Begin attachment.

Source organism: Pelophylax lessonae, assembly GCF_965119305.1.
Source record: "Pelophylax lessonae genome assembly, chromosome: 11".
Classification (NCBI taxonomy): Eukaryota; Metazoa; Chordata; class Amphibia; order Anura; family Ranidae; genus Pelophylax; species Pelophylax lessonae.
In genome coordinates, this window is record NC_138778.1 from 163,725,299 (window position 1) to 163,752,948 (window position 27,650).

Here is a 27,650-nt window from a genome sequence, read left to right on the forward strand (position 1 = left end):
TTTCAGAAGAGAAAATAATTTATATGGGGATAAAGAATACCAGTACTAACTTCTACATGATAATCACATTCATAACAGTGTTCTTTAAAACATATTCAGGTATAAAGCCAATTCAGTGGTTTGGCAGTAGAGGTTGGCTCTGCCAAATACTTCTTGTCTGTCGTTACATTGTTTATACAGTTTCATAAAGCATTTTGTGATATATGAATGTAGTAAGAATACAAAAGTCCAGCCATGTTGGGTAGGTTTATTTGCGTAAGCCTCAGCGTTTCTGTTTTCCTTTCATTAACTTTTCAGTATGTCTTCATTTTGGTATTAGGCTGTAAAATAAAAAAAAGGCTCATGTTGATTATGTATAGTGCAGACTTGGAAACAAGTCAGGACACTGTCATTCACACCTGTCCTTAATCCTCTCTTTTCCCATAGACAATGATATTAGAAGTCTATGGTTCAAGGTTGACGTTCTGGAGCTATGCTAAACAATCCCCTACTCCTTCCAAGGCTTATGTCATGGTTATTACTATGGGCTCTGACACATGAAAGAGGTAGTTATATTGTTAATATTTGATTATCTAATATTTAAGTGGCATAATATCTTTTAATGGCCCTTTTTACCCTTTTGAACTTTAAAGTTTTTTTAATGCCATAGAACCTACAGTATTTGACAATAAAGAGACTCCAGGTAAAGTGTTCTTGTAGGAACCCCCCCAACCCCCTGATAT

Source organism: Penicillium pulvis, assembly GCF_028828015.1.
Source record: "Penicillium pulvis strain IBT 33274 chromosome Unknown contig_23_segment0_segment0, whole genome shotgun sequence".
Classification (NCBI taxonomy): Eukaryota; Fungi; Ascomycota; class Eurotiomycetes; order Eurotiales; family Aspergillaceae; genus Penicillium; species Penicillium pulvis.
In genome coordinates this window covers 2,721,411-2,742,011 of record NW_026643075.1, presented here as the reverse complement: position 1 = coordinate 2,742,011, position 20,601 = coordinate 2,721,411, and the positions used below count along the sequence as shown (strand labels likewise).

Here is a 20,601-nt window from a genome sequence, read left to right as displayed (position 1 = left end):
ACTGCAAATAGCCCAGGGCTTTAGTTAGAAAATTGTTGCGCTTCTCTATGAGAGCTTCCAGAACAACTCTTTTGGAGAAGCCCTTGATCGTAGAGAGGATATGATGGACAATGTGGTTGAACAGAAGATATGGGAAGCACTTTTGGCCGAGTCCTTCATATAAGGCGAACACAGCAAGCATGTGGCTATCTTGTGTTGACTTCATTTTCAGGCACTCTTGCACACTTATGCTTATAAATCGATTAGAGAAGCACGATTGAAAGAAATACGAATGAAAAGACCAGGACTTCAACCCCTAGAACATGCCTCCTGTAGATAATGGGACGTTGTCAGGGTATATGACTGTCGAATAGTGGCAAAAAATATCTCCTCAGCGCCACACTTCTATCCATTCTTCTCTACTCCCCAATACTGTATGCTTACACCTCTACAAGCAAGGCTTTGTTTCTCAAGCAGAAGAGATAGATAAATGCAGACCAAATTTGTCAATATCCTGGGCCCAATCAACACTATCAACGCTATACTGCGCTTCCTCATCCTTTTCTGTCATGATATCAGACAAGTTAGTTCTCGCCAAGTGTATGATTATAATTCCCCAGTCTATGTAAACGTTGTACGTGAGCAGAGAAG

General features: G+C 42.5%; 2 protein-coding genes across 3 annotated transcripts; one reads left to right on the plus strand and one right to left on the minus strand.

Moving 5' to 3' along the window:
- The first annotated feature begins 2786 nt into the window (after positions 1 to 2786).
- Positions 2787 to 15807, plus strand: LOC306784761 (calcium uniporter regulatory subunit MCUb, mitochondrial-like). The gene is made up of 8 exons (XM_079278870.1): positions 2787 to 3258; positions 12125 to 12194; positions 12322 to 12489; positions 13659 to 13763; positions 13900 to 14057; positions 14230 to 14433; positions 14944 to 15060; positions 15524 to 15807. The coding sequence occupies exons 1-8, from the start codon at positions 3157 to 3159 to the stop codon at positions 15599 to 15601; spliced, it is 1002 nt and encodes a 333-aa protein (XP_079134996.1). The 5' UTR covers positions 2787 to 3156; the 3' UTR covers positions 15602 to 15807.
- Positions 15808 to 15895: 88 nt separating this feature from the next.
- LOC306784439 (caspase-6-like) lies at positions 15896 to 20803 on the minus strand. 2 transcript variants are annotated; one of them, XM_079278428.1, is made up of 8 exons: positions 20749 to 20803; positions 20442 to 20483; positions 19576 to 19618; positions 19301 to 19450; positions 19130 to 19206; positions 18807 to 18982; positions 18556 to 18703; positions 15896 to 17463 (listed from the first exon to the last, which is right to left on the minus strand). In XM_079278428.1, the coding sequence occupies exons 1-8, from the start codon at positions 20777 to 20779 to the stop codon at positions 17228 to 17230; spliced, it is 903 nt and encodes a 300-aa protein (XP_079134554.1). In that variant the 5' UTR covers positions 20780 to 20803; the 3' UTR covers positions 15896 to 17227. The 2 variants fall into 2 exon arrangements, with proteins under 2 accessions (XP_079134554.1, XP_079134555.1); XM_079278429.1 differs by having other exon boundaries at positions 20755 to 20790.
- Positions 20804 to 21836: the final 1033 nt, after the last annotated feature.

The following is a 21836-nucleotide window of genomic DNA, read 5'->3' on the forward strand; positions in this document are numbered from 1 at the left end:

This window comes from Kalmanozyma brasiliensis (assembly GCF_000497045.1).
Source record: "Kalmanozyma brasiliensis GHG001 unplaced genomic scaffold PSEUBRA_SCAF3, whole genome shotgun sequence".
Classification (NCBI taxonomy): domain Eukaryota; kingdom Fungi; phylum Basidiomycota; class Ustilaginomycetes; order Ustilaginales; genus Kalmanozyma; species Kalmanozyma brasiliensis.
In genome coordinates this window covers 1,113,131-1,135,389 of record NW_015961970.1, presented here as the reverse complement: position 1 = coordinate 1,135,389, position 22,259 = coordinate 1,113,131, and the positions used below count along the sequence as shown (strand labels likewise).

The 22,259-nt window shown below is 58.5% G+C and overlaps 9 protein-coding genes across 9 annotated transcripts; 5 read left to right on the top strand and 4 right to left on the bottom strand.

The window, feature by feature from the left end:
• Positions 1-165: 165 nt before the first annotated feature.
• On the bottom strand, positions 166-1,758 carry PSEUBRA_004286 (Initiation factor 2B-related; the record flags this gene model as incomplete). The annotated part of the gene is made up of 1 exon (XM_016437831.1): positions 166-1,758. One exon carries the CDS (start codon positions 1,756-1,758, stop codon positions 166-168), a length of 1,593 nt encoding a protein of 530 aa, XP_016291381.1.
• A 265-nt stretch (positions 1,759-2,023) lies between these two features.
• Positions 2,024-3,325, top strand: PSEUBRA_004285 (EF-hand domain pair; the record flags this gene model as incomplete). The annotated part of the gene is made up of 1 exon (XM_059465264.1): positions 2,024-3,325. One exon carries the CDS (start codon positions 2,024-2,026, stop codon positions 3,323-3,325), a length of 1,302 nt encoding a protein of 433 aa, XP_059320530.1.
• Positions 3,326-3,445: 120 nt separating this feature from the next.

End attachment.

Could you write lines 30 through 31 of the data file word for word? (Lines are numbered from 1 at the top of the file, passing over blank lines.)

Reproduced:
• Positions 2,024-3,325, top strand: PSEUBRA_004285 (EF-hand domain pair; the record flags this gene model as incomplete). The annotated part of the gene is made up of 1 exon (XM_059465264.1): positions 2,024-3,325. One exon carries the CDS (start codon positions 2,024-2,026, stop codon positions 3,323-3,325), a length of 1,302 nt encoding a protein of 433 aa, XP_059320530.1.
• Positions 3,326-3,445: 120 nt separating this feature from the next.